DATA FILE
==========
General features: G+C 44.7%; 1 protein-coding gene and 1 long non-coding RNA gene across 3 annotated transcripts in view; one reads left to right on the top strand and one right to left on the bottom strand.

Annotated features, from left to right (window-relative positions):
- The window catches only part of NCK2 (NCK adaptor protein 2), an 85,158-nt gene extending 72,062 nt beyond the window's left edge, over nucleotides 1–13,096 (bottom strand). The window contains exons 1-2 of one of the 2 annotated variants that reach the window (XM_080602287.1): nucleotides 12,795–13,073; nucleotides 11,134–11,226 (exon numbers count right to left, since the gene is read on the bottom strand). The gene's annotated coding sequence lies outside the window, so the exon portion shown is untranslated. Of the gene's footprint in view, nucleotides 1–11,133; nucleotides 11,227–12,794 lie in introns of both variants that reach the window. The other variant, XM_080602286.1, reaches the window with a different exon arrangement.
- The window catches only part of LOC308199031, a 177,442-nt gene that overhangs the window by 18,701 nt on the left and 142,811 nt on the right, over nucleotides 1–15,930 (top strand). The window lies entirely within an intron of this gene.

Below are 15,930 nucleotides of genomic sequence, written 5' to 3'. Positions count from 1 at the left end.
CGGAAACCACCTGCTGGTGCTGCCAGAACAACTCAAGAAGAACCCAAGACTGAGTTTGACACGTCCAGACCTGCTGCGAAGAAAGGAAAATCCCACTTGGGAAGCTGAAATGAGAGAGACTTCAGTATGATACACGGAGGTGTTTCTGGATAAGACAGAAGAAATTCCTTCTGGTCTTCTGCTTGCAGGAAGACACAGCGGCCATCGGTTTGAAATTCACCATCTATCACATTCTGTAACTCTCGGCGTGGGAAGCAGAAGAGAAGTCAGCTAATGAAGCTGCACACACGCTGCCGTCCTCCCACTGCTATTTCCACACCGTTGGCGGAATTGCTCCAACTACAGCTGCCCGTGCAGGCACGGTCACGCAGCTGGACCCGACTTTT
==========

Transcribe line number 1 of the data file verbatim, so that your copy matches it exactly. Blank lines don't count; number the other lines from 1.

General features: G+C 44.7%; 1 protein-coding gene and 1 long non-coding RNA gene across 3 annotated transcripts in view; one reads left to right on the top strand and one right to left on the bottom strand.